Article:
Spoiling your pet is easily done. Treating your companion to plentiful food and letting them off exercise is a habit of many pet owners. Unfortunately, if this goes too far and pets gain an unhealthy amount of weight then the consequences can be very damaging. Flat-faced breeds of dogs are especially vulnerable since their restricted breathing can make it more difficult for them to exercise.
Battersea Dogs and Cats home has used National Obesity Awareness week – running 14th – 21st January - to highlight the problem of overweight pets.
Nelly, a 10-year-old Bulldog, came into Battersea as a stray after she was found tied up in a park with a note that simply read ‘sorry’. She was very overweight when she arrived, around 10 kilograms above the healthy weight for a female bulldog. At 32 kilograms, she weighed the same as the average 10-year-old child.
Nelly had to undergo surgery to open up her airways to allow her to breathe more easily. Battersea’s vets believe Nelly’s size is likely to have hindered her breathing even further, making it difficult for her to exercise and shift some of the weight. As she took some time to recover from her operation, Nelly stayed at Battersea for 82 days in total, which is over double the average stay for a dog.
“The most common reason that pets become overweight is eating too much food and not getting enough exercise," said Battersea vet Claire Turner. “Much like humans, pet calorie intake and expenditure need to be balanced to maintain a healthy weight. Nelly’s been on a strict diet and a gentle exercise regime at Battersea, as we need to help her peel off the pounds, while being careful with her breathing."
"Pet obesity is something we see a lot here at Battersea, and research shows more than half of British dogs are overweight, so this is something every pet owner needs to be aware of. Pet obesity can cause serious health issues, so – if you think your cat or dog might be overweight – it’s best to consult your vet, who will be able to assess your pet and advise you on how to help them lose the extra pounds,” she said.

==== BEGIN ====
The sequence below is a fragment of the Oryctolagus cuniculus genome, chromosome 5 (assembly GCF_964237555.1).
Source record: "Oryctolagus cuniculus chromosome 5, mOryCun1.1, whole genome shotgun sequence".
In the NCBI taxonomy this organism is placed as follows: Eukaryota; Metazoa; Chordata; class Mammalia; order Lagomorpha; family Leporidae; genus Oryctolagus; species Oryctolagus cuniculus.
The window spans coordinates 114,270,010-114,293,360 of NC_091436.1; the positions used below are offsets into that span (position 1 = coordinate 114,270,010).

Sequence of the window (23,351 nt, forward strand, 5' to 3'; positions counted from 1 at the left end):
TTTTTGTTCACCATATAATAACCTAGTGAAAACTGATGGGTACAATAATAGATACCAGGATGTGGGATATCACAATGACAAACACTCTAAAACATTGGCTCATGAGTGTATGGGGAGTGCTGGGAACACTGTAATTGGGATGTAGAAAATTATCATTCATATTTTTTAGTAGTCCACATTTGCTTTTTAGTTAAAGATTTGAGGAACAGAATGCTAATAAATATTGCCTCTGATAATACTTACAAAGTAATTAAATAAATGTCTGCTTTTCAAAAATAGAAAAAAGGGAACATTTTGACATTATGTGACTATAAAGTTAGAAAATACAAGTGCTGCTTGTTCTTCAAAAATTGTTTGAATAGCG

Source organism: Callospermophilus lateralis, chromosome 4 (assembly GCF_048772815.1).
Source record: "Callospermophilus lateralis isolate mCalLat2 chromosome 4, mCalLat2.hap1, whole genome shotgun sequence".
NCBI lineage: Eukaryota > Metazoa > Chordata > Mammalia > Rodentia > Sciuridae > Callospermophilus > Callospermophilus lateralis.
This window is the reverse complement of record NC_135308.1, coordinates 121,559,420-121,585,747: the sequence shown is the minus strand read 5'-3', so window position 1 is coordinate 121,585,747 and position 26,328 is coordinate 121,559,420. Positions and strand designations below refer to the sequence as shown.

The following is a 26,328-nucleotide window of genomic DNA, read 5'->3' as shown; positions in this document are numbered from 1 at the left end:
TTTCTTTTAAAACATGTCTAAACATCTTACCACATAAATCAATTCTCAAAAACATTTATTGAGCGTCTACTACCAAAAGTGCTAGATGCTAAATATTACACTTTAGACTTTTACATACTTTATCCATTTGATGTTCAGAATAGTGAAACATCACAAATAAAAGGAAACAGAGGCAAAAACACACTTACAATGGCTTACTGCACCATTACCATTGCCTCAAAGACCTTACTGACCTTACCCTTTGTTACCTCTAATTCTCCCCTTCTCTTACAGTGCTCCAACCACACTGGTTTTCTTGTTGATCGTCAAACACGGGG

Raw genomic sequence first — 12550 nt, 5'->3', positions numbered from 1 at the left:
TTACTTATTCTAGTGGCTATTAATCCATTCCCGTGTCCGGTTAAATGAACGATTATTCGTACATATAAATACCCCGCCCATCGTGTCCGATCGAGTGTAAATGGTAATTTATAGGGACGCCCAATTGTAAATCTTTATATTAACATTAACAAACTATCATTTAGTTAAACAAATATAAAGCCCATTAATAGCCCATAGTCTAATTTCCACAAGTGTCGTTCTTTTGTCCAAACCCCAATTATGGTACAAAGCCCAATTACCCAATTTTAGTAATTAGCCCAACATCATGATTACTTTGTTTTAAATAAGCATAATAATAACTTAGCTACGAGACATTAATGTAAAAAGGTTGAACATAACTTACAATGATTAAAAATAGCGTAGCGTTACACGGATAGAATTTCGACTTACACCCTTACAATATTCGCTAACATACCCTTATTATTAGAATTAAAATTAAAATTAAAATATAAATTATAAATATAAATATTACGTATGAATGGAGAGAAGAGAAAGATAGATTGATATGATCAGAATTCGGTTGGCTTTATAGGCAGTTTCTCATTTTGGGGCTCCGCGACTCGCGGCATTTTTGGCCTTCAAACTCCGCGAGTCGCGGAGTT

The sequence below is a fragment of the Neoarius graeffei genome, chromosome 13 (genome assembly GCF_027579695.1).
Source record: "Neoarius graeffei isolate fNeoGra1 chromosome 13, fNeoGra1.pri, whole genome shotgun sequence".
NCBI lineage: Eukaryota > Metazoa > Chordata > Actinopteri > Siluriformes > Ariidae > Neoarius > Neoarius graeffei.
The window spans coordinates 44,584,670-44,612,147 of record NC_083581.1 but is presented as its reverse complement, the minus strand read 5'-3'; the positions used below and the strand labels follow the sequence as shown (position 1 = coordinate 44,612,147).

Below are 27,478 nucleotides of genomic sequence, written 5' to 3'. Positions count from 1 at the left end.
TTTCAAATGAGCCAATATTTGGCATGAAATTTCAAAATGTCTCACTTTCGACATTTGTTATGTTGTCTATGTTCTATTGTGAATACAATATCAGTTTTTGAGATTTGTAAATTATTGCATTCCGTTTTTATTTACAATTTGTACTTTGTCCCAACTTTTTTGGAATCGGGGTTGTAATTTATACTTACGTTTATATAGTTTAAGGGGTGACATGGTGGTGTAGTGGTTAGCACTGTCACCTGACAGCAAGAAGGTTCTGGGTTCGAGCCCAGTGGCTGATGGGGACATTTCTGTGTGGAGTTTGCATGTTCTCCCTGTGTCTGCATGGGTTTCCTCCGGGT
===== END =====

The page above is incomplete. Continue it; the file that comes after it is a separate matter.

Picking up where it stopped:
Luckily for Nelly, she has found her happy ending. She has been rehomed by Roz Funnell in Hertfordshire. “After losing my old Battersea dog, Millie, to a heart attack last year and then having a hip replacement in the summer, I was in absolutely no rush to rehome another dog," said the new owner. "But, on a visit to Battersea with my nephew in November I saw Nelly walk past, and it was love at first sight.”
“When I got the call to say that she was medically cleared to be rehomed I was absolutely over the moon. I’ve been waiting for her for such a long time, but it was so worth it. All of the staff at Battersea have done an excellent job of looking after her, making sure that she was healthy enough to finally come home.”
“I have a fantastic vet who will help me set a diet plan for Nelly, and hopefully with some gentle exercise we can both get a little bit fitter together!”